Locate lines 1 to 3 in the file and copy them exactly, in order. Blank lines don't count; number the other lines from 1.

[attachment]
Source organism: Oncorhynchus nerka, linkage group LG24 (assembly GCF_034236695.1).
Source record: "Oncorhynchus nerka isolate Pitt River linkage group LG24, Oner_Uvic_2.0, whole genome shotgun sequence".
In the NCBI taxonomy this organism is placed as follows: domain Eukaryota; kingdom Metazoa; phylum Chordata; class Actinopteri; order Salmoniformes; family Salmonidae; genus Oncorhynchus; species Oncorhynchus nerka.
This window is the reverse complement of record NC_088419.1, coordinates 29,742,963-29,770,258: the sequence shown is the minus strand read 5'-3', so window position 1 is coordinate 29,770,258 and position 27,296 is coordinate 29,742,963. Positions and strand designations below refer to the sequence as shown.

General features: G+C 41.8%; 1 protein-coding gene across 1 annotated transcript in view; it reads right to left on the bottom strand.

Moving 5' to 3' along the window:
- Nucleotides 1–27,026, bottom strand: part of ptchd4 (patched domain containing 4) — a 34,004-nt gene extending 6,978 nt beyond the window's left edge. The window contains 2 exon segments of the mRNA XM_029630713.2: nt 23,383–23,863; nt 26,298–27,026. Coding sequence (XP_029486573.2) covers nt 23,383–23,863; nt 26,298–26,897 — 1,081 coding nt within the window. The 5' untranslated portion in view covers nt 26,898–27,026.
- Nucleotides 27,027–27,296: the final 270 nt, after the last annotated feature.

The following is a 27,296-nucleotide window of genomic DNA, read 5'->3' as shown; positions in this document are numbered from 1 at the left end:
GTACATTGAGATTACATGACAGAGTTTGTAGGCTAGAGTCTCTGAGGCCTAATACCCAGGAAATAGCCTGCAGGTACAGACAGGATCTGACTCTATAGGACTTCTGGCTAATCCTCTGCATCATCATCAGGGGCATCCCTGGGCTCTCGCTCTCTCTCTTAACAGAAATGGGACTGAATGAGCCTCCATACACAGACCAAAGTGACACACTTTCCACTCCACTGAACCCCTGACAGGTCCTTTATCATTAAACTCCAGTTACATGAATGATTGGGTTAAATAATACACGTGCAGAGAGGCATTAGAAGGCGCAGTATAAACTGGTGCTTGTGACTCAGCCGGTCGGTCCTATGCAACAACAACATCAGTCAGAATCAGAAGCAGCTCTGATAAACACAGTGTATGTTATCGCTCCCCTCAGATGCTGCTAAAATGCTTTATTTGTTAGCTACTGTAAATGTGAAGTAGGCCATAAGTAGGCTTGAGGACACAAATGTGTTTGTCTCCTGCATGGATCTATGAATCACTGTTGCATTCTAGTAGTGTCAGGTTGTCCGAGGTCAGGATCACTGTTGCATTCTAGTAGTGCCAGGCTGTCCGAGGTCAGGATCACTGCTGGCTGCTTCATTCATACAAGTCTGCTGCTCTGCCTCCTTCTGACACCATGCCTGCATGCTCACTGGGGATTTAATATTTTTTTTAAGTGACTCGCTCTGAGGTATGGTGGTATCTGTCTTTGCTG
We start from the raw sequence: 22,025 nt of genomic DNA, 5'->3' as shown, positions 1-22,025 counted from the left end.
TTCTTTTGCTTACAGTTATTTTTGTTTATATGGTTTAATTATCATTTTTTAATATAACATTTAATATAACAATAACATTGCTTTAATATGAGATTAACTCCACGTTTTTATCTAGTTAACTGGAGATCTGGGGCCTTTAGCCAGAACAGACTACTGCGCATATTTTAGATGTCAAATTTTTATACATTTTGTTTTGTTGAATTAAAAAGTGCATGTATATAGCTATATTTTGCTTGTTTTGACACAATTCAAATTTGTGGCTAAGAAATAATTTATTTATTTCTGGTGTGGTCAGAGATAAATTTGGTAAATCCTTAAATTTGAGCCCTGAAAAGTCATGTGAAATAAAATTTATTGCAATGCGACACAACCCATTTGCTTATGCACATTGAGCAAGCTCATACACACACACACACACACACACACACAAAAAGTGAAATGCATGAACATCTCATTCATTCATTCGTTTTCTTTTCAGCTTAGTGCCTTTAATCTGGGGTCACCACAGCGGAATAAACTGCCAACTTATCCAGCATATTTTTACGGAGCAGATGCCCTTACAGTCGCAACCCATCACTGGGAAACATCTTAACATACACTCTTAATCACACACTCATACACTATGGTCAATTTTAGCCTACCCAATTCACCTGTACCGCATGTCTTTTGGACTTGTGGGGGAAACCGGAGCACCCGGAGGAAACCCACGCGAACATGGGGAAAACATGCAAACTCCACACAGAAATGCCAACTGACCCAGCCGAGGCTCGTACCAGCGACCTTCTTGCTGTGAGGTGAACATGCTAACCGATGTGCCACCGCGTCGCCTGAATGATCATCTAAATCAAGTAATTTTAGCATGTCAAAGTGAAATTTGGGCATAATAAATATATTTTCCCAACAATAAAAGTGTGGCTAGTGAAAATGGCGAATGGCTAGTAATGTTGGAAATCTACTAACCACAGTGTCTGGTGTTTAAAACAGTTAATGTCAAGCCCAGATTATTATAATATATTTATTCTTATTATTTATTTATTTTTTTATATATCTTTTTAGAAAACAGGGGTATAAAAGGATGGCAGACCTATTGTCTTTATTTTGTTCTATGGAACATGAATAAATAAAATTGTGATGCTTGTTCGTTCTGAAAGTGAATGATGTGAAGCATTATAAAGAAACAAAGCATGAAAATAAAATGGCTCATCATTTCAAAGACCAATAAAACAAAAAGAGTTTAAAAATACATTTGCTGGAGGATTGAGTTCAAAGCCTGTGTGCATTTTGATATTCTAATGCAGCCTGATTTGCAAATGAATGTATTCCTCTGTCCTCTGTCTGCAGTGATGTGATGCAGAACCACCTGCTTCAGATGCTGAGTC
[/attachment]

Source organism: Oncorhynchus nerka, linkage group LG24 (assembly GCF_034236695.1).
Source record: "Oncorhynchus nerka isolate Pitt River linkage group LG24, Oner_Uvic_2.0, whole genome shotgun sequence".
In the NCBI taxonomy this organism is placed as follows: domain Eukaryota; kingdom Metazoa; phylum Chordata; class Actinopteri; order Salmoniformes; family Salmonidae; genus Oncorhynchus; species Oncorhynchus nerka.